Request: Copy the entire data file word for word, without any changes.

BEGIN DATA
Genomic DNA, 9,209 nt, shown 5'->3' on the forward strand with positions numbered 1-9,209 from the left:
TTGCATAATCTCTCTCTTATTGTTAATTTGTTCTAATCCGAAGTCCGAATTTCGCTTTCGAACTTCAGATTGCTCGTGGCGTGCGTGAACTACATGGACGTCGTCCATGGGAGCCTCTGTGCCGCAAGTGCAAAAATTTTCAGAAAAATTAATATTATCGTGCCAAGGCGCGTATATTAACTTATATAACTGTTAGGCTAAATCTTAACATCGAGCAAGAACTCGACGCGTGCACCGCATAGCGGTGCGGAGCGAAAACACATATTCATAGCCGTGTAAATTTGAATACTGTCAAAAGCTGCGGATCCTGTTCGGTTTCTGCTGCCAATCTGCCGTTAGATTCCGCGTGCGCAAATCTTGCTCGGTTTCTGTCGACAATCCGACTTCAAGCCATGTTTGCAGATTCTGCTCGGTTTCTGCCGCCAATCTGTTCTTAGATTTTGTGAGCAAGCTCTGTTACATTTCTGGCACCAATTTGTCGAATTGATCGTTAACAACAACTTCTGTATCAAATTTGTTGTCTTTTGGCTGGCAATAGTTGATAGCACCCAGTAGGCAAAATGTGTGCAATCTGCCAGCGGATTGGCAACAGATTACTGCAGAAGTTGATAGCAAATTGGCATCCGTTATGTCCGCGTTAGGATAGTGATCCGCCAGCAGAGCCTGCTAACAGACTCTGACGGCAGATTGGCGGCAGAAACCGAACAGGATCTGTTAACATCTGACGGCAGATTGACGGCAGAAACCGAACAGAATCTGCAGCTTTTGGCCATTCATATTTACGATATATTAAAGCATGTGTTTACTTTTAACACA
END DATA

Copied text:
Genomic DNA, 9,209 nt, shown 5'->3' on the forward strand with positions numbered 1-9,209 from the left:
TTGCATAATCTCTCTCTTATTGTTAATTTGTTCTAATCCGAAGTCCGAATTTCGCTTTCGAACTTCAGATTGCTCGTGGCGTGCGTGAACTACATGGACGTCGTCCATGGGAGCCTCTGTGCCGCAAGTGCAAAAATTTTCAGAAAAATTAATATTATCGTGCCAAGGCGCGTATATTAACTTATATAACTGTTAGGCTAAATCTTAACATCGAGCAAGAACTCGACGCGTGCACCGCATAGCGGTGCGGAGCGAAAACACATATTCATAGCCGTGTAAATTTGAATACTGTCAAAAGCTGCGGATCCTGTTCGGTTTCTGCTGCCAATCTGCCGTTAGATTCCGCGTGCGCAAATCTTGCTCGGTTTCTGTCGACAATCCGACTTCAAGCCATGTTTGCAGATTCTGCTCGGTTTCTGCCGCCAATCTGTTCTTAGATTTTGTGAGCAAGCTCTGTTACATTTCTGGCACCAATTTGTCGAATTGATCGTTAACAACAACTTCTGTATCAAATTTGTTGTCTTTTGGCTGGCAATAGTTGATAGCACCCAGTAGGCAAAATGTGTGCAATCTGCCAGCGGATTGGCAACAGATTACTGCAGAAGTTGATAGCAAATTGGCATCCGTTATGTCCGCGTTAGGATAGTGATCCGCCAGCAGAGCCTGCTAACAGACTCTGACGGCAGATTGGCGGCAGAAACCGAACAGGATCTGTTAACATCTGACGGCAGATTGACGGCAGAAACCGAACAGAATCTGCAGCTTTTGGCCATTCATATTTACGATATATTAAAGCATGTGTTTACTTTTAACACA